Coen 171 control structures
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COEN 171 - Control Structures. Control structure general issues Compound statements Selectors (conditional structures) single two-way multiway Iteration counter controlled logical intest user-defined Guarded commands. Control Structure General Issues.

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COEN 171 - Control Structures

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Coen 171 control structures

COEN 171 - Control Structures

  • Control structure general issues

  • Compound statements

  • Selectors (conditional structures)

    • single

    • two-way

    • multiway

  • Iteration

    • counter controlled

    • logical

    • intest

    • user-defined

  • Guarded commands


Control structure general issues

Control Structure General Issues

  • Can consider control flow at several levels

    • within expressions

      • associativity, operator precedence, order of evaluation

    • between program units

      • procedures, coroutines, concurrency

    • between statements

      • normal control flow is sequential

  • A control structure is a control statement and the statements whose execution it controls

  • To solve any programming problem, at minimum need (Bohm and Jacopini, 1966)

    • sequence

    • means of choosing between alternatives

    • means of repeating execution of statements


Control structure general issues cont

Control Structure General Issues (cont.)

  • Much activity into control structure design in 1965 - 1975

    • single entry - exit for all structures preferable

    • unrestricted GOTOs are problematical

  • Overall design question

    • what control statements should a language have, beyond selection and pretest logical loops?

  • Control structure design trades off

    • expressiveness (many control structures)

    • readability (few control structures)


Compound statements

Compound Statements

  • Many (older) languages specify only single statements as targets of many actions

  • Compound statement is way to group many statements together so they are treated as one

    • begin end in most languages

      • Algol 60 was first to use

    • { } in C, C++, Java

  • If the compound statement can also scope variables it’s referred to as a block

    • Most modern languages

  • Modern languages use syntax to avoid compound stmts

    • if <condition>Algol 68

    • then <statements>

    • else <statements>

    • fi


Selector statements

Selector Statements

  • Allow execution of alternative statement sequences based on a test

  • Design issues

    • what is the form and type of the control expression?

    • what is the selectable segment form (single statement, statement sequence, compound statement)?

    • how is the meaning of selectors nested in then clauses of other selectors specified?

  • Single selector (simple conditional)

    • some languages (FORTRAN, BASIC) provide explicitly

      • IF ( <Boolean expression> ) <statement>

      • bad because requires GOTOs to make a 2-way selector

    • for that reason most make this a special case of


Two way selector

Two-Way Selector

  • Also called 2-alternative conditional

    • if <condition> then <statement> else <statement>

  • “Dangling else” problem

    • solve with semantics (Pascal)

    • forbid nesting unless embedded in compound statement (ALGOL 60)

    • solve with reserved words to mark the end of each if statement (Algol 68, Ada)

      • provides both flexibility and reliability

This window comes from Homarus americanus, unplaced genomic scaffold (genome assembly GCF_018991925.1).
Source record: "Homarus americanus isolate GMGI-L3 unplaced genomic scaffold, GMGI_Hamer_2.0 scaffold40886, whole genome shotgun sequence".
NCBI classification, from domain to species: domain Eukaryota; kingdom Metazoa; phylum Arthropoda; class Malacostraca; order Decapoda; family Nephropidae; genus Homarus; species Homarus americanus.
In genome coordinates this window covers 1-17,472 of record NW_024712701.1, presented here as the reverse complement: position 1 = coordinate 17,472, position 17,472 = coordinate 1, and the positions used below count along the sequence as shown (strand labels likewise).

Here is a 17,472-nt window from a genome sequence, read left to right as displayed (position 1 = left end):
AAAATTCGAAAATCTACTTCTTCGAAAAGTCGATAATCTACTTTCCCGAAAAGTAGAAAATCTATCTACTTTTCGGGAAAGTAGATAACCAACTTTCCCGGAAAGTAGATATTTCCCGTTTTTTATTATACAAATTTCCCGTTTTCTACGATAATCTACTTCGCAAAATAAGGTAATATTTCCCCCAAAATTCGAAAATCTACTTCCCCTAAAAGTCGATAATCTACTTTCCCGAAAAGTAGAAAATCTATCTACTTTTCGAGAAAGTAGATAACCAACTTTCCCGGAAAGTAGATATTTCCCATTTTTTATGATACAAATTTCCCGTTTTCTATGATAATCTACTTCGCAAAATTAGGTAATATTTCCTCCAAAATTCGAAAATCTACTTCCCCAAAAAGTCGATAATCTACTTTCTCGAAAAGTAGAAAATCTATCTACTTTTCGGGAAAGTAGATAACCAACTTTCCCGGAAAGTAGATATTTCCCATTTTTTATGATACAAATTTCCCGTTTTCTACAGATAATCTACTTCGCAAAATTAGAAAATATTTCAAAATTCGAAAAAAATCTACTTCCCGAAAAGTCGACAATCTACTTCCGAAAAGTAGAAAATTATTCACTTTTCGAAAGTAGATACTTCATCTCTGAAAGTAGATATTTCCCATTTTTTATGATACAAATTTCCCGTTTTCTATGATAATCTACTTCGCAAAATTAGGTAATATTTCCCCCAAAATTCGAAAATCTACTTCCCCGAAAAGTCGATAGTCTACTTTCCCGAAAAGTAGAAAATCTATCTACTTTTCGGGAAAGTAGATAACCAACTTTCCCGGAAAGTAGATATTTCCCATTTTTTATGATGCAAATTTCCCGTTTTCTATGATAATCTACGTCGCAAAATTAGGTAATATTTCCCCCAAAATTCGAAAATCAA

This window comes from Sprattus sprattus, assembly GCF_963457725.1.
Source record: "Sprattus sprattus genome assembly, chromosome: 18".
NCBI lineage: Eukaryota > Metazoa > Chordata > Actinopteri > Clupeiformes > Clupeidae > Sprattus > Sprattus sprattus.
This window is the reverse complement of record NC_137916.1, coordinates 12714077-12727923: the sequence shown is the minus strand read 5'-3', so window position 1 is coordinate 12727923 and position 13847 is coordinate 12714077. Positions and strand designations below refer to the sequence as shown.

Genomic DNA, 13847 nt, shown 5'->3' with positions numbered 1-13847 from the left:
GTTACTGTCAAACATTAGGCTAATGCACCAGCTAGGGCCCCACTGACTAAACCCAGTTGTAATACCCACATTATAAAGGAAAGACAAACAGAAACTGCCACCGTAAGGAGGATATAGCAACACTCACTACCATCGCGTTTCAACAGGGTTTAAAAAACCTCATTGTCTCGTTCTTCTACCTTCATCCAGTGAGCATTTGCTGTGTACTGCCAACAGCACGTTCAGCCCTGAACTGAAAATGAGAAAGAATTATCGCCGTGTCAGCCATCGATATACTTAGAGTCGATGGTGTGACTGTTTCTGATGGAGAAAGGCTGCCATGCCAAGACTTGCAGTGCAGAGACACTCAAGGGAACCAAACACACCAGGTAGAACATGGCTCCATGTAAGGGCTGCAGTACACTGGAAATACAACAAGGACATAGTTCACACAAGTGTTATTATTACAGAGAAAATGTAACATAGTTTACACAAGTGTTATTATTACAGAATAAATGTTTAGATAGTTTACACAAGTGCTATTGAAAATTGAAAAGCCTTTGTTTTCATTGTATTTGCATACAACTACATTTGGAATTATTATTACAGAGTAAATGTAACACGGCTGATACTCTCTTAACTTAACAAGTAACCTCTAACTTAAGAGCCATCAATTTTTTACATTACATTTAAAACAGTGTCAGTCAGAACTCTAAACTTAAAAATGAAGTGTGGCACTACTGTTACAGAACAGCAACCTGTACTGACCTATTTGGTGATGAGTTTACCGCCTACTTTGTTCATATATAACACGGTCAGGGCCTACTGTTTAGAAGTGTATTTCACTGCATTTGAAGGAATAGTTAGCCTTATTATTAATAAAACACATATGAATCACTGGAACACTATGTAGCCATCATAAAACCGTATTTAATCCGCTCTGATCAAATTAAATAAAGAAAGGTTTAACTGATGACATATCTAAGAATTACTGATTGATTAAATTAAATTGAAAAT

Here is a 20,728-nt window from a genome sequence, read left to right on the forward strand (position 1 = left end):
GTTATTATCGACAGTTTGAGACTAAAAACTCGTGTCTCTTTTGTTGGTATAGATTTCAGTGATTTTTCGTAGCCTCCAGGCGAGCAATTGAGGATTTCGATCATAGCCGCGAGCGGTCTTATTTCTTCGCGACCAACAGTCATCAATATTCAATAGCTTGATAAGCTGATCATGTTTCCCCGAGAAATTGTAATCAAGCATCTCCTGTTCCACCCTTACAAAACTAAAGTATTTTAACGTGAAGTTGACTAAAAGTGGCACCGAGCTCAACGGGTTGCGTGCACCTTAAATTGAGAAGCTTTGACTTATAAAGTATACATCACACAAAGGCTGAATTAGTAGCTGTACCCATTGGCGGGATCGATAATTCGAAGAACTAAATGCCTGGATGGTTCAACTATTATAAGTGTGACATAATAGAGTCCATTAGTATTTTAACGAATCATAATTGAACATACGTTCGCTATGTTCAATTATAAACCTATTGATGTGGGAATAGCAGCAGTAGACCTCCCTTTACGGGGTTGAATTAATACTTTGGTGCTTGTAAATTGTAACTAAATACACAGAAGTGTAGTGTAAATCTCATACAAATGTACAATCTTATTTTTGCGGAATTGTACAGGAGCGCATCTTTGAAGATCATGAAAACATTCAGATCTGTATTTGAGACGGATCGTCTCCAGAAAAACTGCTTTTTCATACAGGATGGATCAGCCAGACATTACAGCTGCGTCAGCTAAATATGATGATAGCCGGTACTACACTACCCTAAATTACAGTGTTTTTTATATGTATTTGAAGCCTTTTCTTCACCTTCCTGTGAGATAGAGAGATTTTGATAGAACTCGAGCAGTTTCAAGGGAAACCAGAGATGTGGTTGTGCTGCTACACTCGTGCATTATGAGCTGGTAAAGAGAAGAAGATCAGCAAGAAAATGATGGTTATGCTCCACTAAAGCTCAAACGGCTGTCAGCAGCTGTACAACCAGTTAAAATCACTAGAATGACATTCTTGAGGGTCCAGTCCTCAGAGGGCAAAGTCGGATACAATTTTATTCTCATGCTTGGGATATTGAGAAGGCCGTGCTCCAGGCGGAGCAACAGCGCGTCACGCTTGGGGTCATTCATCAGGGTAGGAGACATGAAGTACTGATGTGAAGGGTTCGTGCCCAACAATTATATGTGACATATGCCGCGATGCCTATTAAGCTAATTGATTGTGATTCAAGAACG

• Modula-2 follows last approach with same word used to end all statements

      • flexibility but reduced reliability


Multiple selector

Multiple Selector

  • Also called multi-alternative conditional

    • choose among 3 or more alternatives

  • Design issues

    • what is the form and type of the control expression?

    • what segments are selectable (single, compound, sequential)?

    • is the construct encapsulated?

    • is execution flow through the structure restricted to include just a single selectable segment?

    • what is done about unrepresented expression values?

  • Examples

    • FORTRAN arithmetic if

      • IF ( <integer expression> ) labelneg, label0, labelpos

      • not encapsulated - needs GOTOs


Multiple selector continued

Multiple Selector (continued)

  • Examples (continued)

    • C switch

      • switch (index) {

      • case 1:

      • case 3:odd += 1;

      • sumodd += index;

      • case 2:

      • case 4:even += 1;

      • sumeven += index;

      • default:printf (“error in switch”); }

      • select statement based on value in index

        • integer only

      • straight line control flow after that

        • default always executes

      • unless break executed to transfer to statement after switch


Multiple selector continued1

Multiple Selector (continued)

  • Examples (continued)

    • case statements (implicit break in alternatives)

      • case index is

      • when 1 | 3 =>odd := odd + 1;

      • sumodd := sumodd + 1;

      • when 2 | 4 =>even := even + 1;

      • sumeven := sumeven + 1;

      • when others =>put (“error in case”);

      • end case;

      • selector type is any ordinal

      • Ada requires others clause

      • original Pascal left undefined what happens if no case for index value

      • ISO Pascal says run-time error


Multiple selector continued2

Multiple Selector (continued)

  • Examples (continued)

    • elsif (allows multiple tests like nested if, but easier to read)

      • if COUNT < 10

      • then BAG1 := TRUE;

      • elsif COUNT < 100

      • then BAG2 := TRUE;

      • elsif COUNT < 1000

      • then BAG3 := TRUE;

      • else BAG4 := FALSE;

      • end if;

    • how is this different than case/switch or nested If-Then-Else?

      • syntactically?

      • logically?

      • with respect to implementation?


Iteration loops